It doesn’t take a genius to realise what has to be done.

What’s the atmosphere like on set?

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Extraordinarily quiet, I think it’s the quietest set I’ve worked on, which doesn’t sound very dramatic but it means that if you’ve got a lot of noise and banging and shouting and that, generally speaking it means a set is not running well.

We don’t have lunch, we run around with polystyrene boxes eating lunch and getting on with it. We get the hour at the end of the day so we finish a little earlier but just to keep things rolling and to keep the momentum of shooting going we film straight through, we don’t stop.

How did it feel to move around between locations and join different groups of characters?

It’s very, very weird when I spent several seasons at Dragonstone, then when Stannis sends me to Castle Black, it feels like I’m invading another show, to show up on this set that I’d never seen for four years, which is in a quarry outside Belfast. That was very strange.

Which particular scenes do you have the fondest memories of filming?

The most recent one, Battle of the Bastards was an extraordinary thing to be involved with. I remember the first day when we were there and sitting in the tent and we knew we had twenty-four days we were going to be on horses and jumping around and running and seven hundred extras and seventy horses and I remember looking at Kit and saying ‘there’s one thing we’re going to need on the next month of this’ and he said ‘what’s that?’ and I said ‘a fucking sense of humour’. There was drudgery involved, but we knew going in. We sat down and had the chats and said this is going to be a pain in the arse. There were no surprises but we knew it was going to be a marathon. It was worth it though.

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Did you worry whether or not Davos would die in the Battle of the Bastards? Is there a competitive urge to see it right through to the end?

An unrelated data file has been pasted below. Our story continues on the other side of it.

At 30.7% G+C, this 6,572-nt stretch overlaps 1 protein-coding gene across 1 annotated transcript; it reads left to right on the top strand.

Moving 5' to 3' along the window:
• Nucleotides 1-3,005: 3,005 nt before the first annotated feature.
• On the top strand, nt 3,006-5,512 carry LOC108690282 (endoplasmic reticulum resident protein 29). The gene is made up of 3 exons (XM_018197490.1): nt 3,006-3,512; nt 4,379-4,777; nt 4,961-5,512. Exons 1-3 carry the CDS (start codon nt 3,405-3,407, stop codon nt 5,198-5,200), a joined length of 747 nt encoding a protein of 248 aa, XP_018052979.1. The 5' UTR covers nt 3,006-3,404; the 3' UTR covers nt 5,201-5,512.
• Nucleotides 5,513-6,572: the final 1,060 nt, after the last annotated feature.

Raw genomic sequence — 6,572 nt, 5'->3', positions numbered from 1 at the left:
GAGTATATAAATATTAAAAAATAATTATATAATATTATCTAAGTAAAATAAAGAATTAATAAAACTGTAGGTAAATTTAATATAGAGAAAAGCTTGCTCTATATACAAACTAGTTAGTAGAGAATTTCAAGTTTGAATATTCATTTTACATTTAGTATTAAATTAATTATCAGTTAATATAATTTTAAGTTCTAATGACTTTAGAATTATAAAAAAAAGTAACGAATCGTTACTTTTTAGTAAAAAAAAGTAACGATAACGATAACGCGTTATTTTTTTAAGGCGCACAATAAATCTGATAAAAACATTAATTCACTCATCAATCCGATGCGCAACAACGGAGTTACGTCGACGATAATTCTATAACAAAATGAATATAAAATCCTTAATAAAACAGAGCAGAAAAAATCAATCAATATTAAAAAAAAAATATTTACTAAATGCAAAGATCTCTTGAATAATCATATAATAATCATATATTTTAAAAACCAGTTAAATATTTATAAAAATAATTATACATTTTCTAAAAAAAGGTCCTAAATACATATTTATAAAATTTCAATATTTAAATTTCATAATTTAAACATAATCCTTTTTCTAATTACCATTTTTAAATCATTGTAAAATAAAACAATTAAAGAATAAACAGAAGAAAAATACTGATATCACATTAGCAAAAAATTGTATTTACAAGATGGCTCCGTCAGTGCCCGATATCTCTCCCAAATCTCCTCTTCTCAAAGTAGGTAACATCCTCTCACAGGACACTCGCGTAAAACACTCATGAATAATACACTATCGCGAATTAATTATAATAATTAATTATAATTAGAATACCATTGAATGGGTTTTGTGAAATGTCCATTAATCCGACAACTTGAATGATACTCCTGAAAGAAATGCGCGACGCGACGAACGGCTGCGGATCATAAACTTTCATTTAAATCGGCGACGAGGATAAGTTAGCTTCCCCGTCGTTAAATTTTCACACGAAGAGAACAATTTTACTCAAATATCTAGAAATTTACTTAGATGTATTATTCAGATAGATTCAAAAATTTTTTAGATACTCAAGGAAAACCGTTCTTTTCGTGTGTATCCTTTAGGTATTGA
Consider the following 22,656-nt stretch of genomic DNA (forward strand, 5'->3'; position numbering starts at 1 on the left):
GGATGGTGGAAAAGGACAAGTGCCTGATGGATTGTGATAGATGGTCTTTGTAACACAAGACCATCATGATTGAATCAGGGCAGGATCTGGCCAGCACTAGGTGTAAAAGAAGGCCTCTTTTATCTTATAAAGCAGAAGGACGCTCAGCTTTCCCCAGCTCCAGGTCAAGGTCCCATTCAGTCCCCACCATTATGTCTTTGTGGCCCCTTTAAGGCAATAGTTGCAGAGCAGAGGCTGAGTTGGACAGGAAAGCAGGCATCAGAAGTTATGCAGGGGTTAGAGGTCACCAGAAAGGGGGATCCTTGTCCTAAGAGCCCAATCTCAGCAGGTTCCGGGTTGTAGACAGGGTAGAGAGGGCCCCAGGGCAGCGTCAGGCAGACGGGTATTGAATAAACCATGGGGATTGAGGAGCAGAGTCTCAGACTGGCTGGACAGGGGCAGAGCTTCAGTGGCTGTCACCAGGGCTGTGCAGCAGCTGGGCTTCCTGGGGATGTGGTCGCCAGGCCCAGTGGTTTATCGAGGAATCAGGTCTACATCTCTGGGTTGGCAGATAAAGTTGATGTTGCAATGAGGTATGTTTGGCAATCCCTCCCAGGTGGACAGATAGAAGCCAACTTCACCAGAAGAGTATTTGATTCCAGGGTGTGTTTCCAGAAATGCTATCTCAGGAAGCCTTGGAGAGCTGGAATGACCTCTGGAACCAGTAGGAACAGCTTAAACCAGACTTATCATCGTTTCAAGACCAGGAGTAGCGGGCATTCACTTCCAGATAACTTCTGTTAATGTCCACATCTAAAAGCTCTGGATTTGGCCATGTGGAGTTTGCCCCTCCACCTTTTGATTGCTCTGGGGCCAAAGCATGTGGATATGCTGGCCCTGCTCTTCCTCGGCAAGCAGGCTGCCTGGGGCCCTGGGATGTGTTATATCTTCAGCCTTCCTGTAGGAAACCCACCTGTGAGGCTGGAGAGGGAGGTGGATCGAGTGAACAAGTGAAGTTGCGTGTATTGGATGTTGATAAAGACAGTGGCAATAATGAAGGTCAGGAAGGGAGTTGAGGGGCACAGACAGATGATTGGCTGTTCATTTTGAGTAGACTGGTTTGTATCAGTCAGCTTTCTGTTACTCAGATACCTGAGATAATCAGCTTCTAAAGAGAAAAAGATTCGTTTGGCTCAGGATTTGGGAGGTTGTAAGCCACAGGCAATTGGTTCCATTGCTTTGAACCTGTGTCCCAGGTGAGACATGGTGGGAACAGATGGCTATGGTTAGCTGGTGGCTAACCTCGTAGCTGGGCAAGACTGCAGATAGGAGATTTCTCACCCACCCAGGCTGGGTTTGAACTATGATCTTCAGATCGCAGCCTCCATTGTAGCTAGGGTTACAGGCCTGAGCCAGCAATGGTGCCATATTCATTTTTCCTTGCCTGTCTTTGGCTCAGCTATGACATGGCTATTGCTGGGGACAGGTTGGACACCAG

It’s nothing to do with competition, it’s because I’m loving the show so much. If the gods of George R.R. Martin, David Benioff and Dan Weiss wake up in bad humour and decide one morning ‘let’s kill him’ I’ll be gone.

But there’s not an actor on the show that doesn’t want to be in the last episode. I only came in at the beginning of season two so if I was there from the first episode, it would be lovely, it’s closing the circle, being part of the story for the whole thing. That would be a lovely thing, the reason being because the quality of the show is so good, the writing is so good and people are going to be rediscovering the show in ten, twenty years’ time. It’s a benchmark in television.

Did you have to lie about Kit Harington’s return as Jon Snow after the season five finale?

Yeah, I had to do a little bit of lying. Listen, the easiest trick in the world to pull and you get it all the time is ‘what’s going to happen in the new season?’ and eventually when I’m feeling particularly naughty I go ‘okay, I’m going to tell you’ and people go [extreme panic] ‘DON’T!’ [laughter] They want to know but they don’t want to know. It’s funny.

It tore Kit’s soul apart having to keep quiet about it. He said that the worst part of it was when Sophie [Turner] who he met when she was thirteen—she started on the show when she was thirteen—wrote him this beautiful handwritten note saying ‘I’ve learned so much from you, you’re like my brother, you’re so good’, she wrote this heart-felt letter of goodbye to Kit Harington when he’s going ‘I’m fucking coming back next year!’ He couldn’t tell her! He couldn’t tell her! He said that was the worst part of it.

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He said in an interview that people were asking him but he couldn’t tell them, then I came up and said ‘Are you coming back?’ and he said no and I said ‘Fuck off!’ Or ‘Go fuck yourself’, because I knew he was coming back, there was no way he wasn’t.

Liam Cunningham, thank you very much!

Game of Thrones Season 7 is available now on Digital Download